ERC Starting Grant for physicist Toma Susi

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Last year Susi succeeded in the first controlled movement of a silicon atom (Cop

Last year Susi succeeded in the first controlled movement of a silicon atom (Copyright:

Finnish physicist Toma Susi has received the prized ERC Starting Grant of the European Research Council that funds pioneering basic research. The five-year grant of 1.5 million euros allows him to establish a research group at the Faculty of Physics of the University of Vienna to create a new way to manipulate materials at the atomic level.

"ERC-Grants are an important indicator for the international competitiveness of universities and enable leading-edge research. I am pleased that the University of Vienna has now been awarded in total 40 ERC Grants", said Rector Heinz W. Engl.
Toma Susi
Materials are defined by their chemical structure - which atoms are placed where. To control their properties, one can either exchange atoms, or change their arrangement. The only tool to directly manipulate individual atoms, the scanning probe microscope, has since the late 1980s been able to move weakly bound atoms over surfaces held far below room temperature. A fundamentally different tool, the scanning transmission electron microscope (STEM), has recently become able to reliably focus an electron beam with sub-atomic precision. This allows the scientists to directly see each atom in two-dimensional (2D) materials like graphene, and also to target individual atoms with the beam.
In 2014, together with collaborators from the UK, Susi discovered that silicon impurities occasionally found in graphene jump during imaging. Computer simulations explained the mechanism - an electron "kicks" the carbon neighbor of a silicon atom - revealing the potential to use the electron beam to manipulate strongly bound materials with atomic precision. With the support of the Austrian Science Fund and working with his colleagues of the Faculty of Physics at the University of Vienna, Jani Kotakoski and Jannik Meyer, Susi recorded the first controlled movement of a silicon atom last year, establishing the basis for the ERC project.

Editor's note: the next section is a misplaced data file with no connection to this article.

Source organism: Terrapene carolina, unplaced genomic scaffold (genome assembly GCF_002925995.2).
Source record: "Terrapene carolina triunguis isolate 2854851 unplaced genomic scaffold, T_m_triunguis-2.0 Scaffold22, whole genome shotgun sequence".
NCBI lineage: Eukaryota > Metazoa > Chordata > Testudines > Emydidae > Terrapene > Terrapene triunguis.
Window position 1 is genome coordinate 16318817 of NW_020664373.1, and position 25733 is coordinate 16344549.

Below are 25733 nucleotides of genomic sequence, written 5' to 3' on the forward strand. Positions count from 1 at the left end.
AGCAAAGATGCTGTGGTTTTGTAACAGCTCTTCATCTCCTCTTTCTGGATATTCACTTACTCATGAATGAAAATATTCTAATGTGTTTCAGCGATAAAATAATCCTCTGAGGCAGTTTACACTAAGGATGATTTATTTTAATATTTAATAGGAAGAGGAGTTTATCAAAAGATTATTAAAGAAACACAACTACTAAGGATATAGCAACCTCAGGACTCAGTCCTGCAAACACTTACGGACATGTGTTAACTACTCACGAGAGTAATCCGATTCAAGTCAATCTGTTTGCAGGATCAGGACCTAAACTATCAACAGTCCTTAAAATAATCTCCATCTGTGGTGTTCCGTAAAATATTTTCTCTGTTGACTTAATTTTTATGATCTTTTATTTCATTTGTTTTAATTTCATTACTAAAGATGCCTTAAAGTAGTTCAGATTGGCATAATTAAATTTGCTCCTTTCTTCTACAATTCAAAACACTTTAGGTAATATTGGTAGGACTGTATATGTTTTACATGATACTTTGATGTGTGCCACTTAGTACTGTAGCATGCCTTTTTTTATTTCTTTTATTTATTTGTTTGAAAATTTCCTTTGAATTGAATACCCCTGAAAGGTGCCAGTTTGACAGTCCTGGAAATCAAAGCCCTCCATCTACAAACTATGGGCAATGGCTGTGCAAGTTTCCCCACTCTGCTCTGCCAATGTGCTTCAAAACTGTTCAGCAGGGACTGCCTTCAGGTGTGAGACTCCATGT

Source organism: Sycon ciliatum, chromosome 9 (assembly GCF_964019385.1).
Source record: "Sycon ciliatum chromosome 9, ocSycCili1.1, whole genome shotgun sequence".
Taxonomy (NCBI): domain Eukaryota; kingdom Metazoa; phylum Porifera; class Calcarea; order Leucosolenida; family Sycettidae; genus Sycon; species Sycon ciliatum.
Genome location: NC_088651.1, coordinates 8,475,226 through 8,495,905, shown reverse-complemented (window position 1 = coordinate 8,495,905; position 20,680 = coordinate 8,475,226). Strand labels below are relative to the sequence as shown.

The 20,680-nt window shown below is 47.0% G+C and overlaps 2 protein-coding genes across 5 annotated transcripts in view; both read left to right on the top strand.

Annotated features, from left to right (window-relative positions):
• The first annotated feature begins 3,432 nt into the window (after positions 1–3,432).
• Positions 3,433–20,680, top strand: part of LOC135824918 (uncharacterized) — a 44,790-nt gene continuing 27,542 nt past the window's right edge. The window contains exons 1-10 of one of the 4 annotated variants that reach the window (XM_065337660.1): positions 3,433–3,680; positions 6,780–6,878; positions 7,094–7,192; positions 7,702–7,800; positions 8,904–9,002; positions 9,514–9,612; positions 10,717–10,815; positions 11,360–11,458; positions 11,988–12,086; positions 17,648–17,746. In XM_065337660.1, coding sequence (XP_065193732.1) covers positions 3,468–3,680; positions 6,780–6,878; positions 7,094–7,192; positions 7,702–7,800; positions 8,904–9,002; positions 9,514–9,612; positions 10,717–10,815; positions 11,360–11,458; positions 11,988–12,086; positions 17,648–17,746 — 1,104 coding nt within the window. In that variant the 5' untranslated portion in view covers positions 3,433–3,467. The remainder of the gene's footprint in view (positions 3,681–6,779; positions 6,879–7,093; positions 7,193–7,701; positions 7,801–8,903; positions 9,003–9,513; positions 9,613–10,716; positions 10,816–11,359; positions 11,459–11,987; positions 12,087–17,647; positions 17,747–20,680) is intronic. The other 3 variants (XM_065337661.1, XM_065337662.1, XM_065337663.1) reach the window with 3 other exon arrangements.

For the next five years, the multidisciplinary ERC Starting Grant "Atomic precision materials engineering (ATMEN)" will allow Susi to combine experiment and simulation to develop electron beam manipulation into a practical tool. Its goals are to improve our understanding of the mechanism, advance the implantation of atoms beyond silicon, accelerate accurate modeling, and automate manipulations. Atom-scale engineering of strongly bound materials is set to open a new vista for nanotechnology, giving an ultimate level of control to study many questions in materials science.
Personal details
Born and educated in Helsinki, Finland, Toma Susi received his award-winning doctorate in nanomaterials from Aalto University in 2011. After moving to Austria for a two-year Austrian Science Fund (FWF) Lise Meitner fellowship in 2013, Susi stayed to lead an FWF Stand-alone project. He has worked on materials synthesis, spectroscopy, electron microscopy and modeling, authoring over 30 peer-reviewed articles and reviews mostly on heteroatom-doped carbon nanotubes and graphene. Susi is an active participant and organizer of international conferences and an advocate for open access publishing.
40 ERC grants have already been awarded to the University of Vienna
Since 2007, 20 researchers have obtained an ERC Starting Grant. The University of Vienna has received 40 research awards funded by the ERC since 2007, including fourteen Advanced Grants, one ERC Proof of Concept and five ERC Consolidator Grants.

T. Susi et al., Towards atomically precise manipulation of 2D nanostructures in the electron microscope, 2D Materials (2017)
doi: 10.1088/2053-1583/aa878f (Open Access)

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